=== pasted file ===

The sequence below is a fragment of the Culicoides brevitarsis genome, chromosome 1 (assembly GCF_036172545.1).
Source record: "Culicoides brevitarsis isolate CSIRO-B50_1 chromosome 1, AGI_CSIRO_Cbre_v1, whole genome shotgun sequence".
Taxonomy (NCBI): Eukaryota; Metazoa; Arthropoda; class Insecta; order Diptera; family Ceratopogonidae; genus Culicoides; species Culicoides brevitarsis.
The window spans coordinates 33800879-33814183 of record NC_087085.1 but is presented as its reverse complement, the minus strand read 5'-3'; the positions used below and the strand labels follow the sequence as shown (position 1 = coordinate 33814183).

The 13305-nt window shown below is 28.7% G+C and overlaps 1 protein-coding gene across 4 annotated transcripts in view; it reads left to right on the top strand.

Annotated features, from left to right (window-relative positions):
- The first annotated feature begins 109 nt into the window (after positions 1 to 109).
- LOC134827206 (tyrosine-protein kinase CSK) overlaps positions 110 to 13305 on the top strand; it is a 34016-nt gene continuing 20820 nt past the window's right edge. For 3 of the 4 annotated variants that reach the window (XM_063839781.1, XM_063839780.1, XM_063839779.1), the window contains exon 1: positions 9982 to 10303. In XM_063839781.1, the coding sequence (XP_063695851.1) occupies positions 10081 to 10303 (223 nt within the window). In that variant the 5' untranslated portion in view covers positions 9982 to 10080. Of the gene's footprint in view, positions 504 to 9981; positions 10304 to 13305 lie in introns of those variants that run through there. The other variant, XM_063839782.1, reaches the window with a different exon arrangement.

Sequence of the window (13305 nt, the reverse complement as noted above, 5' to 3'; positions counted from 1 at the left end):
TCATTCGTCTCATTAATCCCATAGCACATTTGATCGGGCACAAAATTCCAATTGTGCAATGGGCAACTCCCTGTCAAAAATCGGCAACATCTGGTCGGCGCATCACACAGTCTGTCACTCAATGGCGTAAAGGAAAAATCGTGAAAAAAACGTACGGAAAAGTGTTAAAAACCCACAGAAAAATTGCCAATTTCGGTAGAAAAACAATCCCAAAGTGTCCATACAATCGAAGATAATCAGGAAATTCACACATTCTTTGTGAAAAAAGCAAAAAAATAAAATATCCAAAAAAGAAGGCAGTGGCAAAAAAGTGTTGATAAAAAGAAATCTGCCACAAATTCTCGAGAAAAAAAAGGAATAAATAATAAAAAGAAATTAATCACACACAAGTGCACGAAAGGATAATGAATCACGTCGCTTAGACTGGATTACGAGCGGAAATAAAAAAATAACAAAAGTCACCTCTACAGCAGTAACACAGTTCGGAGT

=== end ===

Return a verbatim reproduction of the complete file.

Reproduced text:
The sequence below is a fragment of the Culicoides brevitarsis genome, chromosome 1 (assembly GCF_036172545.1).
Source record: "Culicoides brevitarsis isolate CSIRO-B50_1 chromosome 1, AGI_CSIRO_Cbre_v1, whole genome shotgun sequence".
Taxonomy (NCBI): Eukaryota; Metazoa; Arthropoda; class Insecta; order Diptera; family Ceratopogonidae; genus Culicoides; species Culicoides brevitarsis.
The window spans coordinates 33800879-33814183 of record NC_087085.1 but is presented as its reverse complement, the minus strand read 5'-3'; the positions used below and the strand labels follow the sequence as shown (position 1 = coordinate 33814183).

The 13305-nt window shown below is 28.7% G+C and overlaps 1 protein-coding gene across 4 annotated transcripts in view; it reads left to right on the top strand.

Annotated features, from left to right (window-relative positions):
- The first annotated feature begins 109 nt into the window (after positions 1 to 109).
- LOC134827206 (tyrosine-protein kinase CSK) overlaps positions 110 to 13305 on the top strand; it is a 34016-nt gene continuing 20820 nt past the window's right edge. For 3 of the 4 annotated variants that reach the window (XM_063839781.1, XM_063839780.1, XM_063839779.1), the window contains exon 1: positions 9982 to 10303. In XM_063839781.1, the coding sequence (XP_063695851.1) occupies positions 10081 to 10303 (223 nt within the window). In that variant the 5' untranslated portion in view covers positions 9982 to 10080. Of the gene's footprint in view, positions 504 to 9981; positions 10304 to 13305 lie in introns of those variants that run through there. The other variant, XM_063839782.1, reaches the window with a different exon arrangement.

Sequence of the window (13305 nt, the reverse complement as noted above, 5' to 3'; positions counted from 1 at the left end):
TCATTCGTCTCATTAATCCCATAGCACATTTGATCGGGCACAAAATTCCAATTGTGCAATGGGCAACTCCCTGTCAAAAATCGGCAACATCTGGTCGGCGCATCACACAGTCTGTCACTCAATGGCGTAAAGGAAAAATCGTGAAAAAAACGTACGGAAAAGTGTTAAAAACCCACAGAAAAATTGCCAATTTCGGTAGAAAAACAATCCCAAAGTGTCCATACAATCGAAGATAATCAGGAAATTCACACATTCTTTGTGAAAAAAGCAAAAAAATAAAATATCCAAAAAAGAAGGCAGTGGCAAAAAAGTGTTGATAAAAAGAAATCTGCCACAAATTCTCGAGAAAAAAAAGGAATAAATAATAAAAAGAAATTAATCACACACAAGTGCACGAAAGGATAATGAATCACGTCGCTTAGACTGGATTACGAGCGGAAATAAAAAAATAACAAAAGTCACCTCTACAGCAGTAACACAGTTCGGAGT